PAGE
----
ITEM: Third World and other activists, which are accredited nongovernmental organizations (NGOs) with the World Health Organi zation WHO have laid the groundwork for a WHO-sponsored mar keting code for pharmaceuticals. Such a code would restrict the world availability of medicines to a small.group of Ilessential drugsll and would destroy the patent and trademark system pharma ceutical companies now use that compensates them for the high cost of research. UNCTAD is also becoming involved in this effort even though such activity is outside its mandate.
ITEM: In a meeting this May of the U.N. Committee on the Review and Appraisal of the Implementation of the International Develop ment..Strategy of the Third U.N. Development Decade, the Group of 77 drafted a pr oposal demanding extra wealth transfers of nearly 9 billion from the industrial nations to the poor nation The See United Nations Economic and Social Council Consumer Protection Report of the Secretary General U.N. Document E/1983/71, May- 27, 1983.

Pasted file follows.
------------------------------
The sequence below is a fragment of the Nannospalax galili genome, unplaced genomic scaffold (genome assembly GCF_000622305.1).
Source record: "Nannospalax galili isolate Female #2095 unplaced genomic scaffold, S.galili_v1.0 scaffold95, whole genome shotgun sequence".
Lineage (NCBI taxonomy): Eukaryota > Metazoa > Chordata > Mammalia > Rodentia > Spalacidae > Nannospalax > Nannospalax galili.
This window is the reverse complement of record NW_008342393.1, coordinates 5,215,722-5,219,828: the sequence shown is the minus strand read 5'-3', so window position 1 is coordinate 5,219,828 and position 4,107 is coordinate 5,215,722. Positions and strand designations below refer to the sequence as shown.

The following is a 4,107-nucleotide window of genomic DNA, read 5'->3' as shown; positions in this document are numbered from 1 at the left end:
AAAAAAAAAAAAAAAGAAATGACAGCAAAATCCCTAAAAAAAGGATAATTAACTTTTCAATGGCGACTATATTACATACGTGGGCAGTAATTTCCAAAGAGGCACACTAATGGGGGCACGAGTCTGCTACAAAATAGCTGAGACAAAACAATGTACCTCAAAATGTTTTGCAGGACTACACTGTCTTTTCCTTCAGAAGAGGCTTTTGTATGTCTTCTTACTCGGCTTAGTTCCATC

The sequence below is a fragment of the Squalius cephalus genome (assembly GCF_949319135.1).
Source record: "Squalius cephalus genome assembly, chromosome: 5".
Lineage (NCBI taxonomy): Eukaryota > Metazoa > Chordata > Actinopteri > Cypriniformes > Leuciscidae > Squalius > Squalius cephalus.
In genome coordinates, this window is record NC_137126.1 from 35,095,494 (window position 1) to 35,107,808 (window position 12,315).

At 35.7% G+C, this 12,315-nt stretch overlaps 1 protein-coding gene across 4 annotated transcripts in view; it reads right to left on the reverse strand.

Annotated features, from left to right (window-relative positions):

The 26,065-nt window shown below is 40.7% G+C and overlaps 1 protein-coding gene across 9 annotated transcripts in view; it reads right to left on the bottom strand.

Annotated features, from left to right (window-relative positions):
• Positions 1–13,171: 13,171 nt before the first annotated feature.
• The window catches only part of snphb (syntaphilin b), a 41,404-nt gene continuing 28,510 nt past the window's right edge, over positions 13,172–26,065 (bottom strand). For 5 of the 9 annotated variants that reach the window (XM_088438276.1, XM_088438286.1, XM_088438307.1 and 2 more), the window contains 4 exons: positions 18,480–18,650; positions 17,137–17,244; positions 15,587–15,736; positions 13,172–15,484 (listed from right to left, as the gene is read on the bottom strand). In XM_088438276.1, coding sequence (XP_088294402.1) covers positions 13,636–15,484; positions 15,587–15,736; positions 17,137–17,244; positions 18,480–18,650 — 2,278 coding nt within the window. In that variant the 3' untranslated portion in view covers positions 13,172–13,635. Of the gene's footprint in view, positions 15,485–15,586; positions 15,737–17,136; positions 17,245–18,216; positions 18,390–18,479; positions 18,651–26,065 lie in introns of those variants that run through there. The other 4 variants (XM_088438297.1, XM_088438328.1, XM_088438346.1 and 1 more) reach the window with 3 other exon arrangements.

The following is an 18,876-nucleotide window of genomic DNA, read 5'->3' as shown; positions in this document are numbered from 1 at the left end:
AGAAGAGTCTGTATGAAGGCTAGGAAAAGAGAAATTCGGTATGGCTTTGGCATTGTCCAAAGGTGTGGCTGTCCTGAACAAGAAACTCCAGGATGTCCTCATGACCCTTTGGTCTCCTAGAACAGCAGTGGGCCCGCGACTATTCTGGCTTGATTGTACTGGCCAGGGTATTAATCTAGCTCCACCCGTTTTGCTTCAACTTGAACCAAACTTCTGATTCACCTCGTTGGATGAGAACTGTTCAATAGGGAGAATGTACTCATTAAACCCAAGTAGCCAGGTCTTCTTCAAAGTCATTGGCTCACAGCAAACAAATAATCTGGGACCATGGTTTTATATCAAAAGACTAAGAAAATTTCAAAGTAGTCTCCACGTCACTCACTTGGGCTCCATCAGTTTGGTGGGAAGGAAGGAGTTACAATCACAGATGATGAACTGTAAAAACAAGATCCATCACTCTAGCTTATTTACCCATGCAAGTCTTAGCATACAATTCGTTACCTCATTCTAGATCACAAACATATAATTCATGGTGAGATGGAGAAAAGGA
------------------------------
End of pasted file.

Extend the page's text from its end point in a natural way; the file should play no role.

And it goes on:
United Nations Commission on Transnational Corporations Draft United Nations Code of Conduct for Transnational Corporations New York, United Nations Document E/C.l0/1983/S/5, June 2, 1983.
U.N. General Assembly, Committee on the Review and Appraisal of the Imp le mentation of the International Development Strategy for the Third United Nations Development Decade, First Session, May 7-25, 1984, Agenda Item 3 Review and Appraisal of the Implementation of the International Develop ment Strategy A/AC.219/L.1, May 10 , 1984 3 Group of 77 blueprint ignored the failures of "command economies1' to meet the economic needs of their populations It also ignored the critically important domestic free market policies that Third World countries could enact to help their economic development.
This approach to economic issues forms an agenda that is against free enterprise and the market and is for centralized planning, protectionism, and subsidization of inefficient programs and industries. This agenda permeates the resolutions, d ocuments, conference topics, and rhetoric of the U.N. What is worse, the U.N. provides economic advice to developing states that overlooks the world's most impressive development "success stories"--in Taiwan, South Korea, Singapore, Ivory Coast, and Sri L a nka. These nations have eschewed the philosophy of centralized govern- ment-controlled and mandated economic planning and other disin- centives to free market expansion. U.N. economic organizations, on the other hand, appear to espouse these ideas as a ba sis for policies that have proved disastrous for Tanzania and Bangladesh and dozens of other.Third World nations.